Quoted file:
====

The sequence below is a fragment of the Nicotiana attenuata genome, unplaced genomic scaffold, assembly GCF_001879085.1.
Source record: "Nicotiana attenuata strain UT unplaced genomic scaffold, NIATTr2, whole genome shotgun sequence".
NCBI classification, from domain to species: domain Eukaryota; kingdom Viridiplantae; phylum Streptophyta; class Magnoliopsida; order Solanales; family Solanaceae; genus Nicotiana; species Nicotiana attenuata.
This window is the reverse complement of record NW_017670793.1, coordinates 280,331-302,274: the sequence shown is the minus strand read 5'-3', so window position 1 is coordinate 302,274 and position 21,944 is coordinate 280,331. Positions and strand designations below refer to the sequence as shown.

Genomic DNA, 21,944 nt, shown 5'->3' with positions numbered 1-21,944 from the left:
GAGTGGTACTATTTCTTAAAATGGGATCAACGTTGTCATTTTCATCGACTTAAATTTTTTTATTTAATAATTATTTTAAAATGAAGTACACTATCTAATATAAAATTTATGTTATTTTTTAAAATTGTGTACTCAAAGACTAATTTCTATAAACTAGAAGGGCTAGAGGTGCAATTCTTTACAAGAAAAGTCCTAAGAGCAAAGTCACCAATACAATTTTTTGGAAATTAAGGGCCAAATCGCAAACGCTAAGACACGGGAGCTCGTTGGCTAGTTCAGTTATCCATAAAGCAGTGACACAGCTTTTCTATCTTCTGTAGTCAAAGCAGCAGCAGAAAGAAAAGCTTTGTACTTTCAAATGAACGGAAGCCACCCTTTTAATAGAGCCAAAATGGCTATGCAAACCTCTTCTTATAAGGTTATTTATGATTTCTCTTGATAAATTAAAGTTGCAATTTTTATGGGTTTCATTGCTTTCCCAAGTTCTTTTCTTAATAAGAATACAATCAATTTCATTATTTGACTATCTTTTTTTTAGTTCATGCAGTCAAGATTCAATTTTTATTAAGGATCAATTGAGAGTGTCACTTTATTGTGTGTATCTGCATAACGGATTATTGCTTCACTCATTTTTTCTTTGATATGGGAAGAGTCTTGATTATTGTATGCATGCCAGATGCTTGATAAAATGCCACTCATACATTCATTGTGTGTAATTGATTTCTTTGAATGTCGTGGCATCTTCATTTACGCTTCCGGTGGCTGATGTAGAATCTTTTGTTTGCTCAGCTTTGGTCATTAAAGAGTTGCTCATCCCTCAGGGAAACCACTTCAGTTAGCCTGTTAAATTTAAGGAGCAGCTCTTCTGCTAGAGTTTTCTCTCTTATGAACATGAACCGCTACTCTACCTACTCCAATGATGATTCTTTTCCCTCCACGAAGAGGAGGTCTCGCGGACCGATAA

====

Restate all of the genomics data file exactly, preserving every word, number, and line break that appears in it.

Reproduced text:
The sequence below is a fragment of the Nicotiana attenuata genome, unplaced genomic scaffold, assembly GCF_001879085.1.
Source record: "Nicotiana attenuata strain UT unplaced genomic scaffold, NIATTr2, whole genome shotgun sequence".
NCBI classification, from domain to species: domain Eukaryota; kingdom Viridiplantae; phylum Streptophyta; class Magnoliopsida; order Solanales; family Solanaceae; genus Nicotiana; species Nicotiana attenuata.
This window is the reverse complement of record NW_017670793.1, coordinates 280,331-302,274: the sequence shown is the minus strand read 5'-3', so window position 1 is coordinate 302,274 and position 21,944 is coordinate 280,331. Positions and strand designations below refer to the sequence as shown.

Genomic DNA, 21,944 nt, shown 5'->3' with positions numbered 1-21,944 from the left:
GAGTGGTACTATTTCTTAAAATGGGATCAACGTTGTCATTTTCATCGACTTAAATTTTTTTATTTAATAATTATTTTAAAATGAAGTACACTATCTAATATAAAATTTATGTTATTTTTTAAAATTGTGTACTCAAAGACTAATTTCTATAAACTAGAAGGGCTAGAGGTGCAATTCTTTACAAGAAAAGTCCTAAGAGCAAAGTCACCAATACAATTTTTTGGAAATTAAGGGCCAAATCGCAAACGCTAAGACACGGGAGCTCGTTGGCTAGTTCAGTTATCCATAAAGCAGTGACACAGCTTTTCTATCTTCTGTAGTCAAAGCAGCAGCAGAAAGAAAAGCTTTGTACTTTCAAATGAACGGAAGCCACCCTTTTAATAGAGCCAAAATGGCTATGCAAACCTCTTCTTATAAGGTTATTTATGATTTCTCTTGATAAATTAAAGTTGCAATTTTTATGGGTTTCATTGCTTTCCCAAGTTCTTTTCTTAATAAGAATACAATCAATTTCATTATTTGACTATCTTTTTTTTAGTTCATGCAGTCAAGATTCAATTTTTATTAAGGATCAATTGAGAGTGTCACTTTATTGTGTGTATCTGCATAACGGATTATTGCTTCACTCATTTTTTCTTTGATATGGGAAGAGTCTTGATTATTGTATGCATGCCAGATGCTTGATAAAATGCCACTCATACATTCATTGTGTGTAATTGATTTCTTTGAATGTCGTGGCATCTTCATTTACGCTTCCGGTGGCTGATGTAGAATCTTTTGTTTGCTCAGCTTTGGTCATTAAAGAGTTGCTCATCCCTCAGGGAAACCACTTCAGTTAGCCTGTTAAATTTAAGGAGCAGCTCTTCTGCTAGAGTTTTCTCTCTTATGAACATGAACCGCTACTCTACCTACTCCAATGATGATTCTTTTCCCTCCACGAAGAGGAGGTCTCGCGGACCGATAA